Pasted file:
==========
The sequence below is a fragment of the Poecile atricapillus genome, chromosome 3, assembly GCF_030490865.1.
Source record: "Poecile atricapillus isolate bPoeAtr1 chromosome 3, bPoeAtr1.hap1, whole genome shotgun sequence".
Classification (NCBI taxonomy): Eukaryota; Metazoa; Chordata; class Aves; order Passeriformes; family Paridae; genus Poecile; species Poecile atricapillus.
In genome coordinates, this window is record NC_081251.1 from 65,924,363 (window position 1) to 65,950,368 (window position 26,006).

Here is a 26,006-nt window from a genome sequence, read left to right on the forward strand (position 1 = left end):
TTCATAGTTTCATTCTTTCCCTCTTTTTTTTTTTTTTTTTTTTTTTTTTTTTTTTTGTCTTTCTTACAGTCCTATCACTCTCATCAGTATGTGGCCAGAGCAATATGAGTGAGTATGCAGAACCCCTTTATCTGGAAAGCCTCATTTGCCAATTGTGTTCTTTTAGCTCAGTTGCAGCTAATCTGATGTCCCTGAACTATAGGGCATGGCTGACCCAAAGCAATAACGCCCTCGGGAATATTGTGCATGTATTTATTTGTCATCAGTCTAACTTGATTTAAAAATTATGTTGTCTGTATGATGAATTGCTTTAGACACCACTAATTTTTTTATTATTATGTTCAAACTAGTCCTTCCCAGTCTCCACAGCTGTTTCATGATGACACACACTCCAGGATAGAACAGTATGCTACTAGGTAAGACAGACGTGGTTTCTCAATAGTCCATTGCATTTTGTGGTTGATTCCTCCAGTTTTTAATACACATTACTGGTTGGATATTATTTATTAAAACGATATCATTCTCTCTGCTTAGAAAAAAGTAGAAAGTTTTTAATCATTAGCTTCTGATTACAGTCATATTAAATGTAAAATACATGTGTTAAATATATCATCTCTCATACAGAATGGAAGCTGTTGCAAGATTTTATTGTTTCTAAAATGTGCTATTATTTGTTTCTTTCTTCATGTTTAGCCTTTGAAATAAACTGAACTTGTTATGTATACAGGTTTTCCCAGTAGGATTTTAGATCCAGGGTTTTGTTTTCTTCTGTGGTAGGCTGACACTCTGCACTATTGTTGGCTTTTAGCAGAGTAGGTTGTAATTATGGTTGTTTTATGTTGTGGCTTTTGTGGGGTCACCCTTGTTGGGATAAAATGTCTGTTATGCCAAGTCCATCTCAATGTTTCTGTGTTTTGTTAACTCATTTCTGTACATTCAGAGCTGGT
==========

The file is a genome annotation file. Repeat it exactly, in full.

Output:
The sequence below is a fragment of the Poecile atricapillus genome, chromosome 3, assembly GCF_030490865.1.
Source record: "Poecile atricapillus isolate bPoeAtr1 chromosome 3, bPoeAtr1.hap1, whole genome shotgun sequence".
Classification (NCBI taxonomy): Eukaryota; Metazoa; Chordata; class Aves; order Passeriformes; family Paridae; genus Poecile; species Poecile atricapillus.
In genome coordinates, this window is record NC_081251.1 from 65,924,363 (window position 1) to 65,950,368 (window position 26,006).

Here is a 26,006-nt window from a genome sequence, read left to right on the forward strand (position 1 = left end):
TTCATAGTTTCATTCTTTCCCTCTTTTTTTTTTTTTTTTTTTTTTTTTTTTTTTTTGTCTTTCTTACAGTCCTATCACTCTCATCAGTATGTGGCCAGAGCAATATGAGTGAGTATGCAGAACCCCTTTATCTGGAAAGCCTCATTTGCCAATTGTGTTCTTTTAGCTCAGTTGCAGCTAATCTGATGTCCCTGAACTATAGGGCATGGCTGACCCAAAGCAATAACGCCCTCGGGAATATTGTGCATGTATTTATTTGTCATCAGTCTAACTTGATTTAAAAATTATGTTGTCTGTATGATGAATTGCTTTAGACACCACTAATTTTTTTATTATTATGTTCAAACTAGTCCTTCCCAGTCTCCACAGCTGTTTCATGATGACACACACTCCAGGATAGAACAGTATGCTACTAGGTAAGACAGACGTGGTTTCTCAATAGTCCATTGCATTTTGTGGTTGATTCCTCCAGTTTTTAATACACATTACTGGTTGGATATTATTTATTAAAACGATATCATTCTCTCTGCTTAGAAAAAAGTAGAAAGTTTTTAATCATTAGCTTCTGATTACAGTCATATTAAATGTAAAATACATGTGTTAAATATATCATCTCTCATACAGAATGGAAGCTGTTGCAAGATTTTATTGTTTCTAAAATGTGCTATTATTTGTTTCTTTCTTCATGTTTAGCCTTTGAAATAAACTGAACTTGTTATGTATACAGGTTTTCCCAGTAGGATTTTAGATCCAGGGTTTTGTTTTCTTCTGTGGTAGGCTGACACTCTGCACTATTGTTGGCTTTTAGCAGAGTAGGTTGTAATTATGGTTGTTTTATGTTGTGGCTTTTGTGGGGTCACCCTTGTTGGGATAAAATGTCTGTTATGCCAAGTCCATCTCAATGTTTCTGTGTTTTGTTAACTCATTTCTGTACATTCAGAGCTGGT